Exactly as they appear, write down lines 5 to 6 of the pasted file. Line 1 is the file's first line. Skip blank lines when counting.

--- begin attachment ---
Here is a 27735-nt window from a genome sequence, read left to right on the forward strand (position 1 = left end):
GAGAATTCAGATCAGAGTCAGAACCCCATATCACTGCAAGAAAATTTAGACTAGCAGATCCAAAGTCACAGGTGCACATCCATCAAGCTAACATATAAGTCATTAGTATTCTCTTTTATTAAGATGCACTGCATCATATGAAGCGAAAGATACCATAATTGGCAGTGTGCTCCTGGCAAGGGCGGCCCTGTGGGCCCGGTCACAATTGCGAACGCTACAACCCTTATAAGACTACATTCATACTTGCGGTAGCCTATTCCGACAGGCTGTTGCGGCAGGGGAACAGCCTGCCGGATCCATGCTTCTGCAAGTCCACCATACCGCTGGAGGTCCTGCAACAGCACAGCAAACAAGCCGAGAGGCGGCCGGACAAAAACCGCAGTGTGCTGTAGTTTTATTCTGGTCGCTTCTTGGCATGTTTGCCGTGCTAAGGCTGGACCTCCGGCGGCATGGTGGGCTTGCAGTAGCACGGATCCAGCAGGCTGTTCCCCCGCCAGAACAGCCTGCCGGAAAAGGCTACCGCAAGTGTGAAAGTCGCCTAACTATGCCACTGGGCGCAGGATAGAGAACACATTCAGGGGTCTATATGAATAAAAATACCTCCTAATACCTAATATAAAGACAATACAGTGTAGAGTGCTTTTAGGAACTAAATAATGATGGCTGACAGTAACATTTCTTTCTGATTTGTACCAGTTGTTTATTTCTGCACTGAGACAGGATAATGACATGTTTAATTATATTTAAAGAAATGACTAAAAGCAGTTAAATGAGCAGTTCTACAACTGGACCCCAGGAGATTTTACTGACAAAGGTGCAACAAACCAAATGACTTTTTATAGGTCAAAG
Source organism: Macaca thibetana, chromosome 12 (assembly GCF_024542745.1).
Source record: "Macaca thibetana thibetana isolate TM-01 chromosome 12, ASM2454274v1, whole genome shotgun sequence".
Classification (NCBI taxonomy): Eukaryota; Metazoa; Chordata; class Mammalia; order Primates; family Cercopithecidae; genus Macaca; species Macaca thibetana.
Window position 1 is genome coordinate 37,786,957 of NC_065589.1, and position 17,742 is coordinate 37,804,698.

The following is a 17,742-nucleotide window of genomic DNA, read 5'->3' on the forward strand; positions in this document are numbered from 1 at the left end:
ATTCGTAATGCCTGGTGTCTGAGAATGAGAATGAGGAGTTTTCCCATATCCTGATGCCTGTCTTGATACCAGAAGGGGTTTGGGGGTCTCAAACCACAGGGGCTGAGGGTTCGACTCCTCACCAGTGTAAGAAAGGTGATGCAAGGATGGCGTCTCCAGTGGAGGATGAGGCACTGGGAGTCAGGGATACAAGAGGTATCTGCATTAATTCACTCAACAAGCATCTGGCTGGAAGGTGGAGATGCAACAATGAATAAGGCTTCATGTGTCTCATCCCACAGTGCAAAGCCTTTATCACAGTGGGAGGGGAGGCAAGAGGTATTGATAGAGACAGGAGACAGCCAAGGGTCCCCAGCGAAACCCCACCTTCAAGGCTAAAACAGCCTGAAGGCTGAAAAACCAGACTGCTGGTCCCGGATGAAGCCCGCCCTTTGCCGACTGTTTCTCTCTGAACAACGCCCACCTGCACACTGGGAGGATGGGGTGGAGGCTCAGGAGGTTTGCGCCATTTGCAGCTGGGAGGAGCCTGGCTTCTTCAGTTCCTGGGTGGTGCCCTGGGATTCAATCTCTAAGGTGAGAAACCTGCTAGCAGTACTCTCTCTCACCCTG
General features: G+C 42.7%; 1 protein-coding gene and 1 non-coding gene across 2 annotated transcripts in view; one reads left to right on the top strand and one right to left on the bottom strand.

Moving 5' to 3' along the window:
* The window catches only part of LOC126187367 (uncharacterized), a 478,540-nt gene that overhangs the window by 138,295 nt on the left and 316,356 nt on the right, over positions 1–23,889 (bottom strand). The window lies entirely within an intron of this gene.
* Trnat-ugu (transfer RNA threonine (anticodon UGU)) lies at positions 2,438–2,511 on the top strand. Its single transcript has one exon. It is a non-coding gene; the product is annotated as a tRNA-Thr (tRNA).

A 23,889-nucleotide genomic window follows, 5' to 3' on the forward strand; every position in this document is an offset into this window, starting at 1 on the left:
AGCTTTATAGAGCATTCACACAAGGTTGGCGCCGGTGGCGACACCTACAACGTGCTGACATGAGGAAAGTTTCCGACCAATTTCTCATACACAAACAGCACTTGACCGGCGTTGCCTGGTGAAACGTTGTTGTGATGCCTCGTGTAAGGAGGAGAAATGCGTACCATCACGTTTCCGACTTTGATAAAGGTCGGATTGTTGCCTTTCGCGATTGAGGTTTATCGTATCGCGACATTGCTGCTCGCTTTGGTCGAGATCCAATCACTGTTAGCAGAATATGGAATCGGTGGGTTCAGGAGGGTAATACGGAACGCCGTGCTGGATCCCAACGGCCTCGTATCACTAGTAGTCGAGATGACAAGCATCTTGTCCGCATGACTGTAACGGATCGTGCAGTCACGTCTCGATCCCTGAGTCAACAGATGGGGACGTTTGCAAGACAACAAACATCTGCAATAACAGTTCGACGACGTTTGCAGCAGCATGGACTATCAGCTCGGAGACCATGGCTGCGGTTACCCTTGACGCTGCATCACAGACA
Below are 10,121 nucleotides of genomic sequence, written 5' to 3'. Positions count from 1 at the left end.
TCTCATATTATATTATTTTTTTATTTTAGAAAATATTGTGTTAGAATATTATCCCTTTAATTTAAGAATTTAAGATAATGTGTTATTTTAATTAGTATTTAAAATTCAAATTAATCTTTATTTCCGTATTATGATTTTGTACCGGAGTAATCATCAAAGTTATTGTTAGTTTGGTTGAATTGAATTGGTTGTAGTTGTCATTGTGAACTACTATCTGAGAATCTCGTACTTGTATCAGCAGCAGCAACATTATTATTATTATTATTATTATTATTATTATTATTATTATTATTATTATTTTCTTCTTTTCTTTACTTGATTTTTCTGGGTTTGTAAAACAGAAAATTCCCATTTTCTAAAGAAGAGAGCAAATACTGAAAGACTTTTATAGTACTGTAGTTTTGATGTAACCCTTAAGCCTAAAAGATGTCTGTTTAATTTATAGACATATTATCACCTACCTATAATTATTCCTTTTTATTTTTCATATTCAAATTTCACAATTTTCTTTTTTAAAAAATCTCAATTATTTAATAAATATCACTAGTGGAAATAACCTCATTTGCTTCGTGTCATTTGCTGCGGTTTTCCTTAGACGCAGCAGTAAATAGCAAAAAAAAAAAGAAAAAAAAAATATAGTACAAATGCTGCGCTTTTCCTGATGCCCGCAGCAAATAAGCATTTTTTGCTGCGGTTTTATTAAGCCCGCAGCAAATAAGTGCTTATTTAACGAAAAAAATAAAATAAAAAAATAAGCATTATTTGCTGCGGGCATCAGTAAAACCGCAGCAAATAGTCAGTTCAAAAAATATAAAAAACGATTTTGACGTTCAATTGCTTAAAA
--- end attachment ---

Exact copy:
Classification (NCBI taxonomy): Eukaryota; Metazoa; Chordata; class Mammalia; order Primates; family Cercopithecidae; genus Macaca; species Macaca thibetana.
Window position 1 is genome coordinate 37,786,957 of NC_065589.1, and position 17,742 is coordinate 37,804,698.